Mercedes’ Allison: Red Bull upgrade looks like a ‘downgrade’

Red Bull’s upgrade introduced in Imola looks like it “was a downgrade” that could cost it a lot of time, according to Mercedes’ technical director James Allison.

Ferrari and Red Bull both brought new components to the first race of the European season, following a major update from McLaren that propelled it into the fight for wins from Miami onwards. While Max Verstappen won in Imola, he was under severe pressure from Lando Norris and was then limited to sixth place in Monaco, and Allison still believes the car has strengths but has not been developed as effectively as its rivals.

“My guess is that as soon as there’s a decent range of cornering speeds, they will be useful again,” Allison said. “But it does look as if their upgrade was a downgrade, so fingers crossed that will really [screw] them up!


“That makes life hard because the moment you stop trusting your tools, you backtrack and you start losing time. Time is your biggest friend and losing it is your worst enemy … Everyone always loves other people’s misery in this game!”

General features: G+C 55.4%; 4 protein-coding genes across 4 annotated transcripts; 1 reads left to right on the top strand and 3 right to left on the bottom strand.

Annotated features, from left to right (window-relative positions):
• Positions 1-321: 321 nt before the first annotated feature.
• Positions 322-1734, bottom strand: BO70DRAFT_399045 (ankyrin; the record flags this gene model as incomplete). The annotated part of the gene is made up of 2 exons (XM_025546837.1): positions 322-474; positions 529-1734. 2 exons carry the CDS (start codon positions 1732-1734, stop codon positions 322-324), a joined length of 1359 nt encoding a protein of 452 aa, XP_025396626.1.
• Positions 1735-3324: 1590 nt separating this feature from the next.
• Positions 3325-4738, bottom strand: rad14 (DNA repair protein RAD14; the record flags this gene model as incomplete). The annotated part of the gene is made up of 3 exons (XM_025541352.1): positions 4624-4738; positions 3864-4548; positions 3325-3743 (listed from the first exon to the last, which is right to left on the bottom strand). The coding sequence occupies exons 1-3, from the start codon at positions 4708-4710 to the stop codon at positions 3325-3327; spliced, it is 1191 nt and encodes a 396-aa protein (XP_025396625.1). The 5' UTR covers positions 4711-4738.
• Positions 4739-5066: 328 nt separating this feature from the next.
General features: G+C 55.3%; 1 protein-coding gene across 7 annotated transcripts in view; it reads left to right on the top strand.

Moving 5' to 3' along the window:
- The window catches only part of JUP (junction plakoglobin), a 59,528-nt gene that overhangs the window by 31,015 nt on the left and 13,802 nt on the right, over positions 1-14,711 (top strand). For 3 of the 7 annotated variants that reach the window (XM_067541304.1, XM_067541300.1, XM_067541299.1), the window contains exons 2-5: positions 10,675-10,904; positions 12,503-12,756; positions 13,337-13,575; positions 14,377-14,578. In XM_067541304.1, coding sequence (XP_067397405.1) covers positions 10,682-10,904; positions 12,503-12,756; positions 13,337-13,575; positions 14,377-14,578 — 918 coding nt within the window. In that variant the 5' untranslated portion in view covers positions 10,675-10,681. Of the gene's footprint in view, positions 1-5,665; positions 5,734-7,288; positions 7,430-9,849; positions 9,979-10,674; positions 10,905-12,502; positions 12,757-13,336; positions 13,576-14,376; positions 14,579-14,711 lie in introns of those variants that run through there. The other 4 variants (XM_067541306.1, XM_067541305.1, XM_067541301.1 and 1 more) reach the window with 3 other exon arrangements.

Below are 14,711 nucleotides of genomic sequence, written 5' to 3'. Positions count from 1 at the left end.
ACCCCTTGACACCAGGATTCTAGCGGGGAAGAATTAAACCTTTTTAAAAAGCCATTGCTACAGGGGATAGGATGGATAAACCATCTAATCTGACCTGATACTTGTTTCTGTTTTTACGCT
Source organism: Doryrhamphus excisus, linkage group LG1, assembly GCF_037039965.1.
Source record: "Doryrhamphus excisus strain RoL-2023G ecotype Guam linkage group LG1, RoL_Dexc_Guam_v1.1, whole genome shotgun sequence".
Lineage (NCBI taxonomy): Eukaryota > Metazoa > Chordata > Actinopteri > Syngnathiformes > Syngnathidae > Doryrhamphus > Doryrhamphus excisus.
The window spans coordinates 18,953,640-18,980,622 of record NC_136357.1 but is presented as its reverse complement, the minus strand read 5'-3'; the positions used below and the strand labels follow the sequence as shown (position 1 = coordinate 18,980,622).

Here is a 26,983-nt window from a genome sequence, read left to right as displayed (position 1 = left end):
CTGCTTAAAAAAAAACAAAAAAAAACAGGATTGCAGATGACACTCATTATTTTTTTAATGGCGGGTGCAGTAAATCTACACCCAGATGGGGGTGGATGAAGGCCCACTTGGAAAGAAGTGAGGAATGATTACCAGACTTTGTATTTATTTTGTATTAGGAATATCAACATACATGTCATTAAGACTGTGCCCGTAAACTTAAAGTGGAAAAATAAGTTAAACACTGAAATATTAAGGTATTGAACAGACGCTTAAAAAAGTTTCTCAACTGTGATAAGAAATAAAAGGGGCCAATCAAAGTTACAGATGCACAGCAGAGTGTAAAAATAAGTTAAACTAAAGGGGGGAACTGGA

Alongside the added motivation of seeing Red Bull remain within closer reach for Mercedes, Allison says the past few rounds have shown signs of the team getting itself into a position where it could soon be battling for victories itself.

“I have to confess, I’m not really thinking of it in big picture terms, I’m just thinking where we are now appears to be somewhat better than where we were two races ago,” he said. “Hopefully it will be somewhat better in a couple of races from now.

“We’ve gone from being really embarrassingly crap or not good enough in the beginning of the year, to being near the fight. A little bit more will get us right in the melee and that’s really the only terms I think in.”

Allison explains those gains have come from addressing a weakness that emerged after improvements in low speed corners this season:

“I think we’re in the right ballpark [with ride height]. I would say the thing that has most bedeviled us this year is the high-speed understeer. We didn’t get a car balance to match the downforce we have found lower down, and that’s where we have been healing up a little lately.”

Story originally appeared on Racer